This phrase is returned when I use the
host command on a linux system. The
host command is a DNS lookup utility and actually iterprets this argument as a domain name or an IP address that is to be looked up.
As I analyze my initial response I understand that there was a time when I didn’t consider it wrong. That was before what is now known as the World Wide Web. The
host command was developed by the Internet Software Consortium who also developed the BIND daemon decades before the web, browsers and the http protocol existed.
Today I think of a host name as the name of a website. I then have to add that different protocols can lead you to different websites. Apache2 and most web servers can support the https protocol which adds encryption and authentication as well as the less secure http protocol and can serve it from a different DocumentRoot just as it can have a different DocumentRoot based on the host name. For me an alias is a host name that leads you to the same website, served from the same DocumentRoot.
This GitHub Pages site which uses a content delivery network has four different IP addresses associated with it’s CNAME target. Like many of my sites a CNAME target is used rather than an IP address because I don’t control the internet IP address of a particular resource I use. There is long documented confusion about what’s a CNAME and what’s an alias in a little different context.
I will use the label “CNAME target” instead of just CNAME and also avoid alias in this context which according to the long discussion is inaccurate. In the case of this site if you use the CNAME target in a web browser with either the http or https protocols you are redirected to https://github.lamurakami.com which is a completely different website. The two websites are related in that both were created for GitHub Pages to be posted from a public repository in my GitHub account. They are also related because both are published by GitHub Pages to the lamurakami.github.io namespace even though a custom domain is also supported. Any GitHub Pages I publish from a repo I created not associated with a project will be published to this namespace even if I specify a custom domain name.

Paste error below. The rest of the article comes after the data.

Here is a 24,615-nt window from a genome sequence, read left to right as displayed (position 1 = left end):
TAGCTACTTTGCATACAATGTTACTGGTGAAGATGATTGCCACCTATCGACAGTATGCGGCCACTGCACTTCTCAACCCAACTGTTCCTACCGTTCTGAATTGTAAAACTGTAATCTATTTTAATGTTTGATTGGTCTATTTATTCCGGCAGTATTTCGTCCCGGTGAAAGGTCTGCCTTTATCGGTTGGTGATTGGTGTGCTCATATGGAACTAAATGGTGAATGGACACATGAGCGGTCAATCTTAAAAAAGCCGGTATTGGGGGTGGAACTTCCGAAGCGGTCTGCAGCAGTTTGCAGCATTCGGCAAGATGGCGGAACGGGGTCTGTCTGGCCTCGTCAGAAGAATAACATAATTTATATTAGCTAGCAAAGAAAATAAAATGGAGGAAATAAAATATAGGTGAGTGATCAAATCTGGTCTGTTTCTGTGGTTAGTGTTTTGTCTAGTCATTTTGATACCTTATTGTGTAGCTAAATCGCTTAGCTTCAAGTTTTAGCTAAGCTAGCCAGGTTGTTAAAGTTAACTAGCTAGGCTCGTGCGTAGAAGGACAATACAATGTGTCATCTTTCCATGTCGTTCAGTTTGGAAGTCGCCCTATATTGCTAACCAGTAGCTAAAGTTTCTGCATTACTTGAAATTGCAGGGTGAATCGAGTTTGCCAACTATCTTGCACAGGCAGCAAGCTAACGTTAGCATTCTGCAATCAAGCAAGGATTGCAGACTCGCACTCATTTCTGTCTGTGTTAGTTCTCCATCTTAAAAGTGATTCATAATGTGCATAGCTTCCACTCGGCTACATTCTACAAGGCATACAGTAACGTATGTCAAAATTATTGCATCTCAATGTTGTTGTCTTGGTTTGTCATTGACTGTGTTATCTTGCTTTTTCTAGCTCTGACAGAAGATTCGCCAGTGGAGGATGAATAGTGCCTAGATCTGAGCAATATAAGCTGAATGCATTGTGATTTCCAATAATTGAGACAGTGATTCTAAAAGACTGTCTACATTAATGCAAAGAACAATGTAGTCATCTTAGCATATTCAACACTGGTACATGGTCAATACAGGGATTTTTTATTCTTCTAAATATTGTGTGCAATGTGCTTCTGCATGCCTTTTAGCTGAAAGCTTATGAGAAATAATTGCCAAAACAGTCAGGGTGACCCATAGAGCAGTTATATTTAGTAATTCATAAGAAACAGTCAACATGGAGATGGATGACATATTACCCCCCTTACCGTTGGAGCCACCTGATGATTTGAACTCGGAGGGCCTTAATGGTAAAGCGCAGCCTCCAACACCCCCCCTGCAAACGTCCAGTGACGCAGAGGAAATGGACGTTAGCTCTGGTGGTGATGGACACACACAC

The Jekyll template I am using has url and baseurl variables that essentially restrict the site to correctly operating only at the specified name. When I viewed a GitHub pages site published to the default location of a sub directory without setting the baseurl variable I could get to the site but it was not displaying properly and internal links did not work. I have also experienced this with MediaWiki. GitHub Pages handles this with permanent redirects.
- http://lamurakami.github.io +s=> https://github.lamurakami.com
github.lamurakami.com CNAME target lamurakami.github.io
- http://lamurakami.github.io/blog +s=> https://blog.lamurakami.com
- http://github.lamurakami.com/blog +s=> https://blog.lamurakami.com
- blog.lamurakami.com CNAME target lamurakami.github.io
I an using the “+s=>” notation above to indicate redirects for both the http and https protocols. This is actually three different redirects with Enforce HTTPS on the GitHub repository setting panel specifying the http:// to https:// redirect. The GitHub Pages CNAME file which can be created/modified on the GitHub repository setting panel creates the redirect from the default namespace to the custom domain name and sets up the GitHub Pages content delivery network to correctly serve up http and https content for this host name.
Within the above context there are no aliases for the https://github.lamurakami.com and https://blog.lamurakami.com sites. There are redirects but I do not consider the from of a redirect to be an alias.
If you use what the
host command says is an alias for blog.lamurakami.com the address bar of a browser you end up at a completely different website.
I do have some sites that are true aliases. The aws.lam1.us and www.lam1.us are both served by my AWS cloud server from the default site configuration for http traffic. In the case of this site if you use the CNAME target in a web browser you are redirected to http://lamurakami.duckdns.org which once again is a completely different website.
- http://aws.lam1.us CNAME target lamurakami.duckdns.org
- http://www.lam1.us CNAME target lamurakami.duckdns.org
The http://lamurakami.duckdns.org website is created during the initialization of a new AWS EC2 instance to take over lam1.duckdns.org websites. This page includes the ip-.compute.internal and ec2-.compute.amazonaws.com external domain names a public AWS EC2 instance it gets when launched.
My LAM AWS VPC currently supports a number of websites using four different Dynamic Domain Name Service subdomains. The websites are served from one to four different AWS EC2 server instances each with it’s own public IP address.
All of this is related to me adding a page to the blog.lamurakami.com site about my sites. It’s my first website using Jekyll and Liquid and I already created a sitemap page and was thinking about a lam_sites collection to build a page. It was in thinking about the structure I would use and the relationships that I would want in the structure that I decided aws.lam1.us is NOT an alias for lamurakami.duckdns.org and I would prefer “aws.lam1.us has a CNAME target of lamurakami.duckdns.org”. If I find the source for the
host command and it’s on GitHub, I could clone, branch, make the change, and create a pull request to see if I could get the change implemented.
While I was doing this I realized my website built with a template that primarily supports posts should have more than one post.